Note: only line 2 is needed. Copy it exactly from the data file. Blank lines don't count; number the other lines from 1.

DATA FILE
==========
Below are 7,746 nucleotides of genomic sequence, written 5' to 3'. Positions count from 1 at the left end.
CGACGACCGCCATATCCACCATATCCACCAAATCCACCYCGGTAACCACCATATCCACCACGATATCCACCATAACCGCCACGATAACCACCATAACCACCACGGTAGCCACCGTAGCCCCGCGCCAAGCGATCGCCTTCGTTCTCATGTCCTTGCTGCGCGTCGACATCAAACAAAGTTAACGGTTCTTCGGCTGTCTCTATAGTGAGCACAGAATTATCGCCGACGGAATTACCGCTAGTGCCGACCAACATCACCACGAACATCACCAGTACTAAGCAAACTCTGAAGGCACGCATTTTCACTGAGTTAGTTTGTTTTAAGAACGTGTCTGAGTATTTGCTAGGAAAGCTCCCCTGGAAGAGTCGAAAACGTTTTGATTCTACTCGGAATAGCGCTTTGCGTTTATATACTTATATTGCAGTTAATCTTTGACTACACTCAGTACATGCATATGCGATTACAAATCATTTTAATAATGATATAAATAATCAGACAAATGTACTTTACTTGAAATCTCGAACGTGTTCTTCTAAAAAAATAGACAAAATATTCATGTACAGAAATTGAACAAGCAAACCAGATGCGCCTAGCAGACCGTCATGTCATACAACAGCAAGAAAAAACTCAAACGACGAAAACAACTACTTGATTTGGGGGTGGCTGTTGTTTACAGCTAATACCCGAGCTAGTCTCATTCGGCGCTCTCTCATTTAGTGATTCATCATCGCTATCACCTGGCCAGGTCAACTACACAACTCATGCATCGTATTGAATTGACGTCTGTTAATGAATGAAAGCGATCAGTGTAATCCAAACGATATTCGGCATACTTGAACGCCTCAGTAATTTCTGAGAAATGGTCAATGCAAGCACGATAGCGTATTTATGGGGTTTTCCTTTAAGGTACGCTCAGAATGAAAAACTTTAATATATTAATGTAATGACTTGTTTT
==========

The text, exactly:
CGACGACCGCCATATCCACCATATCCACCAAATCCACCYCGGTAACCACCATATCCACCACGATATCCACCATAACCGCCACGATAACCACCATAACCACCACGGTAGCCACCGTAGCCCCGCGCCAAGCGATCGCCTTCGTTCTCATGTCCTTGCTGCGCGTCGACATCAAACAAAGTTAACGGTTCTTCGGCTGTCTCTATAGTGAGCACAGAATTATCGCCGACGGAATTACCGCTAGTGCCGACCAACATCACCACGAACATCACCAGTACTAAGCAAACTCTGAAGGCACGCATTTTCACTGAGTTAGTTTGTTTTAAGAACGTGTCTGAGTATTTGCTAGGAAAGCTCCCCTGGAAGAGTCGAAAACGTTTTGATTCTACTCGGAATAGCGCTTTGCGTTTATATACTTATATTGCAGTTAATCTTTGACTACACTCAGTACATGCATATGCGATTACAAATCATTTTAATAATGATATAAATAATCAGACAAATGTACTTTACTTGAAATCTCGAACGTGTTCTTCTAAAAAAATAGACAAAATATTCATGTACAGAAATTGAACAAGCAAACCAGATGCGCCTAGCAGACCGTCATGTCATACAACAGCAAGAAAAAACTCAAACGACGAAAACAACTACTTGATTTGGGGGTGGCTGTTGTTTACAGCTAATACCCGAGCTAGTCTCATTCGGCGCTCTCTCATTTAGTGATTCATCATCGCTATCACCTGGCCAGGTCAACTACACAACTCATGCATCGTATTGAATTGACGTCTGTTAATGAATGAAAGCGATCAGTGTAATCCAAACGATATTCGGCATACTTGAACGCCTCAGTAATTTCTGAGAAATGGTCAATGCAAGCACGATAGCGTATTTATGGGGTTTTCCTTTAAGGTACGCTCAGAATGAAAAACTTTAATATATTAATGTAATGACTTGTTTT